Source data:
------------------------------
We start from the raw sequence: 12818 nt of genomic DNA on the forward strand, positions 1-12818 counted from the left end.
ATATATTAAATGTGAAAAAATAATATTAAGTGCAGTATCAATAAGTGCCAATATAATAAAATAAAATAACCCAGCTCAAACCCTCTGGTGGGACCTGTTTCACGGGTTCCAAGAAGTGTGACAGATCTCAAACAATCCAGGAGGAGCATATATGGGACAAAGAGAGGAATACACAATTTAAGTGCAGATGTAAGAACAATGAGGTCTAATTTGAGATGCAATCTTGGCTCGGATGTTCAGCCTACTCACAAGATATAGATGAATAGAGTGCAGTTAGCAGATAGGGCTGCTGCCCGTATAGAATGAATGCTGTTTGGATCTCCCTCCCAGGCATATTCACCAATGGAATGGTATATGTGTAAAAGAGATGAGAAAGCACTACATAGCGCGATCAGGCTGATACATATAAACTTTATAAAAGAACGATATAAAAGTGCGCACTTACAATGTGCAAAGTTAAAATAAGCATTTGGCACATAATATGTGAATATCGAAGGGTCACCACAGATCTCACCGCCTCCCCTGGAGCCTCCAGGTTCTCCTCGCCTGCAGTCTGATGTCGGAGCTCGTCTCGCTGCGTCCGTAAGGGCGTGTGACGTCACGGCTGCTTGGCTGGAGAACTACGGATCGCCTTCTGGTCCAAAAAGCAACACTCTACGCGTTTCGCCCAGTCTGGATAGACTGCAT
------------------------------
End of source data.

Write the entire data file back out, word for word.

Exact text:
We start from the raw sequence: 12818 nt of genomic DNA on the forward strand, positions 1-12818 counted from the left end.
ATATATTAAATGTGAAAAAATAATATTAAGTGCAGTATCAATAAGTGCCAATATAATAAAATAAAATAACCCAGCTCAAACCCTCTGGTGGGACCTGTTTCACGGGTTCCAAGAAGTGTGACAGATCTCAAACAATCCAGGAGGAGCATATATGGGACAAAGAGAGGAATACACAATTTAAGTGCAGATGTAAGAACAATGAGGTCTAATTTGAGATGCAATCTTGGCTCGGATGTTCAGCCTACTCACAAGATATAGATGAATAGAGTGCAGTTAGCAGATAGGGCTGCTGCCCGTATAGAATGAATGCTGTTTGGATCTCCCTCCCAGGCATATTCACCAATGGAATGGTATATGTGTAAAAGAGATGAGAAAGCACTACATAGCGCGATCAGGCTGATACATATAAACTTTATAAAAGAACGATATAAAAGTGCGCACTTACAATGTGCAAAGTTAAAATAAGCATTTGGCACATAATATGTGAATATCGAAGGGTCACCACAGATCTCACCGCCTCCCCTGGAGCCTCCAGGTTCTCCTCGCCTGCAGTCTGATGTCGGAGCTCGTCTCGCTGCGTCCGTAAGGGCGTGTGACGTCACGGCTGCTTGGCTGGAGAACTACGGATCGCCTTCTGGTCCAAAAAGCAACACTCTACGCGTTTCGCCCAGTCTGGATAGACTGCAT